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‘Run Love Ride,’ Cameron Balser attempts 200-mile run to raise suicide awareness

INDIANAPOLIS (WISH) – One feeling describes Cameron Balser’s latest feat in his marathon against suicide.

“Pain I mean unreal pain,” he said. “I’ve never felt pain like that before.”

He admits his last journey on his “Run Love Ride” campaign may have given him a little too much confidence. After all, he did finish 100 miles on foot in less than 24 hours.

However, this race, The Patawatomi Marathon in Illinois, was a different animal.

“By the time I hit 25 miles, I was more sore than I was at 80 miles on my last one,” Balser said.

Instead of flat land, he had an uphill battle to fight. During the marathon, he would climb over 20,000 feet.

Out of the gate, he knew it was going to be tough and his will started to break.

“I [thought] can’t do this, because it was raining, it was muddy, I was falling down,” he said.

Then a close friend’s familiar voice gave him the push he needed.

Jennifer Spencer has been in Balser’s life since he made the decision not to take his own life years ago.

“It’s been a rough journey and In the beginning, it was really rough and just scary,” she said.

“It’s that dark place where you just don’t ever think you’re gonna get out,” Balser said.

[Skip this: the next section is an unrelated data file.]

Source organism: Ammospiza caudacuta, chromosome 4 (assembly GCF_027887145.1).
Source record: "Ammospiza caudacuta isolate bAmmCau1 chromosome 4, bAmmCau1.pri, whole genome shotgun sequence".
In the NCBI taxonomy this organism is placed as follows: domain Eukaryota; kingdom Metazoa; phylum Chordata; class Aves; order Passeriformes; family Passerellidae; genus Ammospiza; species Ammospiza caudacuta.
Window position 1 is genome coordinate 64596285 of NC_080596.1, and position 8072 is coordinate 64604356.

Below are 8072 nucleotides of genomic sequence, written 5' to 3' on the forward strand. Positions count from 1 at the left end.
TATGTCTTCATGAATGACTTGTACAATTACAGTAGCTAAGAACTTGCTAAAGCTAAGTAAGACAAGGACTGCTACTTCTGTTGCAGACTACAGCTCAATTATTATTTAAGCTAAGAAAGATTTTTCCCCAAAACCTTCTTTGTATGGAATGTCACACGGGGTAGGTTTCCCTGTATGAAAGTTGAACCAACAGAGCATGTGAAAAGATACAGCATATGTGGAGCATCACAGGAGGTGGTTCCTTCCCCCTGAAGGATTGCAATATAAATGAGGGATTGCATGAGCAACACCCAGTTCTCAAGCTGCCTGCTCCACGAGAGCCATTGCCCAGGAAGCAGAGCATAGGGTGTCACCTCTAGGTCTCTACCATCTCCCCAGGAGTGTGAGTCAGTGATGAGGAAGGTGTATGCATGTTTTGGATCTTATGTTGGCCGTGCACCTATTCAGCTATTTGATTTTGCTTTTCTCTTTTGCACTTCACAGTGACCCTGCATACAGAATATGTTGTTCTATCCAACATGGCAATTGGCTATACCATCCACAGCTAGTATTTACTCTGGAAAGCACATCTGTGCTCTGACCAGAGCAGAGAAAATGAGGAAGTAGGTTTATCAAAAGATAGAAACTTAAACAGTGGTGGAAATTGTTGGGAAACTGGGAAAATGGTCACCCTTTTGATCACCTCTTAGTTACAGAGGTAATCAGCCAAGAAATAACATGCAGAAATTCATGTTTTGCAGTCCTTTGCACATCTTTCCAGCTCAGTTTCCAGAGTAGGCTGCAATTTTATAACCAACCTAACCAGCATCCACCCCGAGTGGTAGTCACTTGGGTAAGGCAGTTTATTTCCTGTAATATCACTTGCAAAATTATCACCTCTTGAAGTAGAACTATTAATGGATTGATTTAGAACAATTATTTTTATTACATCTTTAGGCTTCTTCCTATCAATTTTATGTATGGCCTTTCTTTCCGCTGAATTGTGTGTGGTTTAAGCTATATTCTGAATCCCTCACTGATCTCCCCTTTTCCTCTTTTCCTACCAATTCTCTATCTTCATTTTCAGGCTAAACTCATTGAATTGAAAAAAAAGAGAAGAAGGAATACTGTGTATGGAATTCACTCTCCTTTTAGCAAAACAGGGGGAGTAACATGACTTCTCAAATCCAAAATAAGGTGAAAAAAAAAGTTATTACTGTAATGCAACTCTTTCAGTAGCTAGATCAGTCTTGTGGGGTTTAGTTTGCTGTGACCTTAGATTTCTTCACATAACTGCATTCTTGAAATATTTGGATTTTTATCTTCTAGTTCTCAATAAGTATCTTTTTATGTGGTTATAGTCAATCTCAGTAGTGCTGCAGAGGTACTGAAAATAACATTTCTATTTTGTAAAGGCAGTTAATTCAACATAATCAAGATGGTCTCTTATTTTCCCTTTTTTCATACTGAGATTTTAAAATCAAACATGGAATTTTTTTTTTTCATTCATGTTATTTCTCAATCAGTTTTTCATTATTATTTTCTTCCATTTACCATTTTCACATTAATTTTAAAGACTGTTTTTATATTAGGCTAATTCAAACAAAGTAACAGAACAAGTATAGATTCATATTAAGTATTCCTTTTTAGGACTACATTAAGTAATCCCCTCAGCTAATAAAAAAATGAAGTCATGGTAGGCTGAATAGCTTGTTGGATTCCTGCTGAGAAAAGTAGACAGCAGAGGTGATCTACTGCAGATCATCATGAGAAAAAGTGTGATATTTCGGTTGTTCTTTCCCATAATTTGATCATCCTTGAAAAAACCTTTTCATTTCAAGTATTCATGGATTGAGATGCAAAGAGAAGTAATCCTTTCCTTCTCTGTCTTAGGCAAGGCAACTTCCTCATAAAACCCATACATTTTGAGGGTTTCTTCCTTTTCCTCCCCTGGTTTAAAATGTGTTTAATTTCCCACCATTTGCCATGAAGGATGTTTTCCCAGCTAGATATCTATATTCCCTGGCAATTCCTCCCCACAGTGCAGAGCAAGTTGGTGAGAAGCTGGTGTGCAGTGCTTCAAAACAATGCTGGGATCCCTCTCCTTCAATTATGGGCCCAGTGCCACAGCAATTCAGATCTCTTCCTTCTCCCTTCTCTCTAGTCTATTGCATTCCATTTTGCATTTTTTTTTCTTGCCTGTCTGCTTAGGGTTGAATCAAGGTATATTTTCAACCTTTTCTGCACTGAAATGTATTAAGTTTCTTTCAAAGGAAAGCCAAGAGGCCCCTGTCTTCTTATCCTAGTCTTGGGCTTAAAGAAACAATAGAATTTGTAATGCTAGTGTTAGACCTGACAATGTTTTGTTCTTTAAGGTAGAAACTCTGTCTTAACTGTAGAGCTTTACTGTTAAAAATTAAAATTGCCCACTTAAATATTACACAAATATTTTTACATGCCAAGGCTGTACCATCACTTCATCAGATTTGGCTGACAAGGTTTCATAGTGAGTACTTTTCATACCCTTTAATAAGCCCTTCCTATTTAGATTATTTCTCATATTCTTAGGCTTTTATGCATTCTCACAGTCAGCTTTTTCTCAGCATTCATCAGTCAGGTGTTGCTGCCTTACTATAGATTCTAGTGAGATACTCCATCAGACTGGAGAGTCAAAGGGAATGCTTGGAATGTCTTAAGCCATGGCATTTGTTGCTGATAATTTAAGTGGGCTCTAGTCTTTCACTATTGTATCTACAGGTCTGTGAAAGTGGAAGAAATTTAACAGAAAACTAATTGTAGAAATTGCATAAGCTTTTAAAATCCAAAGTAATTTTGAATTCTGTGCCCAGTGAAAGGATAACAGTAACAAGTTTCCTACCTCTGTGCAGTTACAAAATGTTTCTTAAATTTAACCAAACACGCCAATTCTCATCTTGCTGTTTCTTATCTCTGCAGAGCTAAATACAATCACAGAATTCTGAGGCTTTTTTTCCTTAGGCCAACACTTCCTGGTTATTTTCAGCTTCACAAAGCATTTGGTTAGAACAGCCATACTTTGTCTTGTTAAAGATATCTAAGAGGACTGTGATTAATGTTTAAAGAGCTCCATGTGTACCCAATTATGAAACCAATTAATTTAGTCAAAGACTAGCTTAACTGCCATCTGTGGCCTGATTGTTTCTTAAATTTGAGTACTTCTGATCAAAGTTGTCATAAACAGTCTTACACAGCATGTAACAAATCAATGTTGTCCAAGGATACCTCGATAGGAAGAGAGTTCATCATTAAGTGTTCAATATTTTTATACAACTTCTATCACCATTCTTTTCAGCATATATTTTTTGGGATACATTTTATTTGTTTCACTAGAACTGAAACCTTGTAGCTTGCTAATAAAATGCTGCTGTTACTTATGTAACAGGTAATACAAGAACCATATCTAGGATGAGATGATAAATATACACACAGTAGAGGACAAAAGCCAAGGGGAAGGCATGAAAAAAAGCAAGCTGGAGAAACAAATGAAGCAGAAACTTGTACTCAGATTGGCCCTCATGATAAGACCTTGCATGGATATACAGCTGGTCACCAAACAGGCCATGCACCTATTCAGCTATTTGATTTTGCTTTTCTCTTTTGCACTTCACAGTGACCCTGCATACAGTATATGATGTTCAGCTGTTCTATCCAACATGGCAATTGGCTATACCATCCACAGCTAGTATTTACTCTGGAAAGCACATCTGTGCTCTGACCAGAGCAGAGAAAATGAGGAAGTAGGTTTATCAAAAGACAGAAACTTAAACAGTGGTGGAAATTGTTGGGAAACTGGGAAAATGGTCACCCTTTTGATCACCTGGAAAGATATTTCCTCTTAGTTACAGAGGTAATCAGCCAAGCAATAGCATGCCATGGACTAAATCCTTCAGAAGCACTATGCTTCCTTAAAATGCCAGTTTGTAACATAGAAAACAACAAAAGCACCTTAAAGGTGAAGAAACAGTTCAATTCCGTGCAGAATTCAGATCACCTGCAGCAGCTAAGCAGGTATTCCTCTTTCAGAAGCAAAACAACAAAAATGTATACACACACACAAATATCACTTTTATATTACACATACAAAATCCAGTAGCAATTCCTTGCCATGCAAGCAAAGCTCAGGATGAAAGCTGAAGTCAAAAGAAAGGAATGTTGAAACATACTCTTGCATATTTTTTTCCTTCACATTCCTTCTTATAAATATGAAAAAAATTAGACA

After overcoming the battle of his life, she says there was no way she would let him quit.

“He wanted to quit 40 miles in and we were like ‘no you got 100miless in you,’” Jennifer said.

She built him back up physically and mentally.

“She took care of my feet, shook out my legs; I mean if I didn’t have that I don’t think I wouldn’t have got 50 miles.”

“I was there to pick him up, clean him up, massage him and get him back out there,” Spencer said.

“I kept grinding and I found more and more and more,” Balser said.

Balser was reminded of why he’s on this journey. He did it for the friends he lost in the battle against suicide. It’s the reason one of the slogans for his campaign is “Keep Moving On.”

In both journeys, he says the support made the difference, but you have to understand that you don’t have to fight these battles alone.

“Don’t be scared to get help,” he said. “People are so terrified that someone’s going to find out that they have something wrong with them.”

Balser knows, now more than ever, a little help can go a long way.

“[It’s] spreading love, spreading awareness that people go through things that are unimaginable,” Spencer said.

They hope Balser’s “Run Love Ride” show others that no matter how dark things get, there’s a light that can lead you out.

His next ultra-marathon will happen in Michigan. He will start training after he heals from a knee injury.

For more on Cameron’s “Run Love Ride, click here.